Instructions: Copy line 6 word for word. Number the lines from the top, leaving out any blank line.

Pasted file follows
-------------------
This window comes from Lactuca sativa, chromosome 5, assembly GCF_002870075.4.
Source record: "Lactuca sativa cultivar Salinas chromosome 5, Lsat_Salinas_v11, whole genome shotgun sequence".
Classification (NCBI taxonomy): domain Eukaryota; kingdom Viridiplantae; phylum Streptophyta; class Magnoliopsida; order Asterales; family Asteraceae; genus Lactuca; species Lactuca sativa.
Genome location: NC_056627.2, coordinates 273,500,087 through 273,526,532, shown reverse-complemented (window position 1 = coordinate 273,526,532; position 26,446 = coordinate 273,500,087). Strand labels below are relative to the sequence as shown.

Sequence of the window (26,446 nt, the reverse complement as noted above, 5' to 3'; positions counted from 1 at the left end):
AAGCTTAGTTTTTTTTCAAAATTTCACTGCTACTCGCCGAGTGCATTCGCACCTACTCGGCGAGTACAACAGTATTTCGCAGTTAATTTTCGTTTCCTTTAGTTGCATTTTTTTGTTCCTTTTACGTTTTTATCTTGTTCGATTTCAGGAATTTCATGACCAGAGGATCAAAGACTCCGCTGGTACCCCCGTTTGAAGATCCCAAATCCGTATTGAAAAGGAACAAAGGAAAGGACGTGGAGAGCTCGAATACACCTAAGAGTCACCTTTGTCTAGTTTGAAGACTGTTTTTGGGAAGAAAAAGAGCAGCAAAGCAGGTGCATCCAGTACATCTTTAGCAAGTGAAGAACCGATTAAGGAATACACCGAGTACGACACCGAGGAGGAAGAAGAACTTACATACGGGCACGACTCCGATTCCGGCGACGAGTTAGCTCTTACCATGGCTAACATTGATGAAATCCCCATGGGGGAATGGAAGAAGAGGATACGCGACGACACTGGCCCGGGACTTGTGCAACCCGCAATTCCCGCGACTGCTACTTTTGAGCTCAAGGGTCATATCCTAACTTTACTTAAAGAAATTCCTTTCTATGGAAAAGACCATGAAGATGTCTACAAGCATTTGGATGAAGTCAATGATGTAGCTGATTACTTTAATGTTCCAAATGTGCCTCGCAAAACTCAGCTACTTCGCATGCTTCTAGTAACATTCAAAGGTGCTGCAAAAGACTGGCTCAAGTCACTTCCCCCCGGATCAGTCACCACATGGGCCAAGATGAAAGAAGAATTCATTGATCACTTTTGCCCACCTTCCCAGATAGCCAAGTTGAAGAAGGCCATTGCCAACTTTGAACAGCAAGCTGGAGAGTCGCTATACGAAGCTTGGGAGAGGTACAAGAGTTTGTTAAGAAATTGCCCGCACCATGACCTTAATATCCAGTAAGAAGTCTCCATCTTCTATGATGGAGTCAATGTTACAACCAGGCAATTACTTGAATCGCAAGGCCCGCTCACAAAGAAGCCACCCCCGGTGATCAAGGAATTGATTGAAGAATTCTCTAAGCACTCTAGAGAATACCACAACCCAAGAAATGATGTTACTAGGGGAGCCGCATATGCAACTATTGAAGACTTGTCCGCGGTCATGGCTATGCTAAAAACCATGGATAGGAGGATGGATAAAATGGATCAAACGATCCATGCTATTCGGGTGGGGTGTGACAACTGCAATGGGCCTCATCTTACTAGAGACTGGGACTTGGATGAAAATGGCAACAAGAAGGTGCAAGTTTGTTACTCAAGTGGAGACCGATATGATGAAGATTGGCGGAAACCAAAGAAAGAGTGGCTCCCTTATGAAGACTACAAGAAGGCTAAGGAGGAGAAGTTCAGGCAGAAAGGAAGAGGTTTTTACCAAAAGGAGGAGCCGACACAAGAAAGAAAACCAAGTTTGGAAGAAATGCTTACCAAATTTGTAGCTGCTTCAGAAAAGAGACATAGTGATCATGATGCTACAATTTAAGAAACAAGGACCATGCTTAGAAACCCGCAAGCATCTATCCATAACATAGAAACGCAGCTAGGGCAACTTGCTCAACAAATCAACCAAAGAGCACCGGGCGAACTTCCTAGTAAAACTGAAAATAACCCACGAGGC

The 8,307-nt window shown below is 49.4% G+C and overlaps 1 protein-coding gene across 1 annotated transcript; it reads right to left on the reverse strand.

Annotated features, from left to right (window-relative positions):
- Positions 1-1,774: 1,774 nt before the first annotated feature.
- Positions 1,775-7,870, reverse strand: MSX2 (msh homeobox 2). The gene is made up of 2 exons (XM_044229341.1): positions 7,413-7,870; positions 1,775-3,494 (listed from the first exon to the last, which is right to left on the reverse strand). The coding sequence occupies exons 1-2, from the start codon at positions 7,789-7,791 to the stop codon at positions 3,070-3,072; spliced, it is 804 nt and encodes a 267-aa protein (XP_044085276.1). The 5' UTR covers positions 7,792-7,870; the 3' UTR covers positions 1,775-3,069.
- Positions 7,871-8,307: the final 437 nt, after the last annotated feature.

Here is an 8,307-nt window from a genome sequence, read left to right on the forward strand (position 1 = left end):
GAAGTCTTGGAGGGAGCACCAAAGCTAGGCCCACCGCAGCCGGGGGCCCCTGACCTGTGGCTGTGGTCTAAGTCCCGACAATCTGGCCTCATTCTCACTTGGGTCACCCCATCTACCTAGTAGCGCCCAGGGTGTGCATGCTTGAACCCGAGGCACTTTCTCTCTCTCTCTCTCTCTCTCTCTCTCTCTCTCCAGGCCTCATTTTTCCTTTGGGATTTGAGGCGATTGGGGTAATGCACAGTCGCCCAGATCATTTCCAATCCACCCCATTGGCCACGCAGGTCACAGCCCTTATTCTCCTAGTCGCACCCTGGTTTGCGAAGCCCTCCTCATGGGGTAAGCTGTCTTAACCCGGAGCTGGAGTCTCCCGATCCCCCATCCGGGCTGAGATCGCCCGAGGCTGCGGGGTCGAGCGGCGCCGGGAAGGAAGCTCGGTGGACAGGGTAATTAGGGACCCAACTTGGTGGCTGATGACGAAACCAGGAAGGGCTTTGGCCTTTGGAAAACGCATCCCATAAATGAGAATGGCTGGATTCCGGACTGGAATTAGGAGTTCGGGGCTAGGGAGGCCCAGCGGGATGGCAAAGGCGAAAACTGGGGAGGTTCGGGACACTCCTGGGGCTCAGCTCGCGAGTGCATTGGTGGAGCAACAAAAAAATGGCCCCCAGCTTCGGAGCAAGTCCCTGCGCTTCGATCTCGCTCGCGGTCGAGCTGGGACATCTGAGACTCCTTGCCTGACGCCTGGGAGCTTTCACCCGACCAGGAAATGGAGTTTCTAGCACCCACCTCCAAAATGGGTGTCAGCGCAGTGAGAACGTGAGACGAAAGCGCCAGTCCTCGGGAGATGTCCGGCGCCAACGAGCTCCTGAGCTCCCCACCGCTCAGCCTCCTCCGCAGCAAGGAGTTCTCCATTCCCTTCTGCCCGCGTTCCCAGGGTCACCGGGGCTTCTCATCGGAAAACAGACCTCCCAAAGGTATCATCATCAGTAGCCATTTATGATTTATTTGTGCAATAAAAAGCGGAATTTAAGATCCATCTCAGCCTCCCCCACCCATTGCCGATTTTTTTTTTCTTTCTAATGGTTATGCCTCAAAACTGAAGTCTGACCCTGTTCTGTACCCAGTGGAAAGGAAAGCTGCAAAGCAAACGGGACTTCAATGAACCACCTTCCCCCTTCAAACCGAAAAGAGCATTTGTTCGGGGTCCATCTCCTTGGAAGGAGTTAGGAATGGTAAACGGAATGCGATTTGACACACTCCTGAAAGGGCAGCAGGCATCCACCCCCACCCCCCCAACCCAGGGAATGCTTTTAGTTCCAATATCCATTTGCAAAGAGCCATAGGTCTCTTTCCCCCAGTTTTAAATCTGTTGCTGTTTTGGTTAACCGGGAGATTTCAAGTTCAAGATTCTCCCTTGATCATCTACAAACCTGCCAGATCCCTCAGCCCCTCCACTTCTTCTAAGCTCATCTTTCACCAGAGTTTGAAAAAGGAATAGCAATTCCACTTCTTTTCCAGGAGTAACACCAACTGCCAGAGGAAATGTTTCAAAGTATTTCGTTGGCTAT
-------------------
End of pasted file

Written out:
AAGCTTAGTTTTTTTTCAAAATTTCACTGCTACTCGCCGAGTGCATTCGCACCTACTCGGCGAGTACAACAGTATTTCGCAGTTAATTTTCGTTTCCTTTAGTTGCATTTTTTTGTTCCTTTTACGTTTTTATCTTGTTCGATTTCAGGAATTTCATGACCAGAGGATCAAAGACTCCGCTGGTACCCCCGTTTGAAGATCCCAAATCCGTATTGAAAAGGAACAAAGGAAAGGACGTGGAGAGCTCGAATACACCTAAGAGTCACCTTTGTCTAGTTTGAAGACTGTTTTTGGGAAGAAAAAGAGCAGCAAAGCAGGTGCATCCAGTACATCTTTAGCAAGTGAAGAACCGATTAAGGAATACACCGAGTACGACACCGAGGAGGAAGAAGAACTTACATACGGGCACGACTCCGATTCCGGCGACGAGTTAGCTCTTACCATGGCTAACATTGATGAAATCCCCATGGGGGAATGGAAGAAGAGGATACGCGACGACACTGGCCCGGGACTTGTGCAACCCGCAATTCCCGCGACTGCTACTTTTGAGCTCAAGGGTCATATCCTAACTTTACTTAAAGAAATTCCTTTCTATGGAAAAGACCATGAAGATGTCTACAAGCATTTGGATGAAGTCAATGATGTAGCTGATTACTTTAATGTTCCAAATGTGCCTCGCAAAACTCAGCTACTTCGCATGCTTCTAGTAACATTCAAAGGTGCTGCAAAAGACTGGCTCAAGTCACTTCCCCCCGGATCAGTCACCACATGGGCCAAGATGAAAGAAGAATTCATTGATCACTTTTGCCCACCTTCCCAGATAGCCAAGTTGAAGAAGGCCATTGCCAACTTTGAACAGCAAGCTGGAGAGTCGCTATACGAAGCTTGGGAGAGGTACAAGAGTTTGTTAAGAAATTGCCCGCACCATGACCTTAATATCCAGTAAGAAGTCTCCATCTTCTATGATGGAGTCAATGTTACAACCAGGCAATTACTTGAATCGCAAGGCCCGCTCACAAAGAAGCCACCCCCGGTGATCAAGGAATTGATTGAAGAATTCTCTAAGCACTCTAGAGAATACCACAACCCAAGAAATGATGTTACTAGGGGAGCCGCATATGCAACTATTGAAGACTTGTCCGCGGTCATGGCTATGCTAAAAACCATGGATAGGAGGATGGATAAAATGGATCAAACGATCCATGCTATTCGGGTGGGGTGTGACAACTGCAATGGGCCTCATCTTACTAGAGACTGGGACTTGGATGAAAATGGCAACAAGAAGGTGCAAGTTTGTTACTCAAGTGGAGACCGATATGATGAAGATTGGCGGAAACCAAAGAAAGAGTGGCTCCCTTATGAAGACTACAAGAAGGCTAAGGAGGAGAAGTTCAGGCAGAAAGGAAGAGGTTTTTACCAAAAGGAGGAGCCGACACAAGAAAGAAAACCAAGTTTGGAAGAAATGCTTACCAAATTTGTAGCTGCTTCAGAAAAGAGACATAGTGATCATGATGCTACAATTTAAGAAACAAGGACCATGCTTAGAAACCCGCAAGCATCTATCCATAACATAGAAACGCAGCTAGGGCAACTTGCTCAACAAATCAACCAAAGAGCACCGGGCGAACTTCCTAGTAAAACTGAAAATAACCCACGAGGC